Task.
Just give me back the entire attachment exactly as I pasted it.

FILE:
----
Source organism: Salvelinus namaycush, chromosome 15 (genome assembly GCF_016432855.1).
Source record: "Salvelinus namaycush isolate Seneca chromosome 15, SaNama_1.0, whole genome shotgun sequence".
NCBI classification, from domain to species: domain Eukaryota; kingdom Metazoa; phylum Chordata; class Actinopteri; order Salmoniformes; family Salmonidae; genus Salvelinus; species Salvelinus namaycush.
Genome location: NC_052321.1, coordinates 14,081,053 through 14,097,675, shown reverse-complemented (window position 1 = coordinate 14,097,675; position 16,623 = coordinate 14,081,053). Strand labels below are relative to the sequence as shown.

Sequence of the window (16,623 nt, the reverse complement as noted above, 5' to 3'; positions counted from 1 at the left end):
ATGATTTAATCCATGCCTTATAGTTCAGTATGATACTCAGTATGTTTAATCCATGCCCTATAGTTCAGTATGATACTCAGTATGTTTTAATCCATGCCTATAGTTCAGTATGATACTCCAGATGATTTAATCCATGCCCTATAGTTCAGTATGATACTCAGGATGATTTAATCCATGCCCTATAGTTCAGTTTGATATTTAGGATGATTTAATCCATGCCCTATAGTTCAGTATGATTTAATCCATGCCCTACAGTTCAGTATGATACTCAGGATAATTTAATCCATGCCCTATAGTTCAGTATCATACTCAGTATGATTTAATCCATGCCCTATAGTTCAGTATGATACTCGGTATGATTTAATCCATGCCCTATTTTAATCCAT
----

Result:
Source organism: Salvelinus namaycush, chromosome 15 (genome assembly GCF_016432855.1).
Source record: "Salvelinus namaycush isolate Seneca chromosome 15, SaNama_1.0, whole genome shotgun sequence".
NCBI classification, from domain to species: domain Eukaryota; kingdom Metazoa; phylum Chordata; class Actinopteri; order Salmoniformes; family Salmonidae; genus Salvelinus; species Salvelinus namaycush.
Genome location: NC_052321.1, coordinates 14,081,053 through 14,097,675, shown reverse-complemented (window position 1 = coordinate 14,097,675; position 16,623 = coordinate 14,081,053). Strand labels below are relative to the sequence as shown.

Sequence of the window (16,623 nt, the reverse complement as noted above, 5' to 3'; positions counted from 1 at the left end):
ATGATTTAATCCATGCCTTATAGTTCAGTATGATACTCAGTATGTTTAATCCATGCCCTATAGTTCAGTATGATACTCAGTATGTTTTAATCCATGCCTATAGTTCAGTATGATACTCCAGATGATTTAATCCATGCCCTATAGTTCAGTATGATACTCAGGATGATTTAATCCATGCCCTATAGTTCAGTTTGATATTTAGGATGATTTAATCCATGCCCTATAGTTCAGTATGATTTAATCCATGCCCTACAGTTCAGTATGATACTCAGGATAATTTAATCCATGCCCTATAGTTCAGTATCATACTCAGTATGATTTAATCCATGCCCTATAGTTCAGTATGATACTCGGTATGATTTAATCCATGCCCTATTTTAATCCAT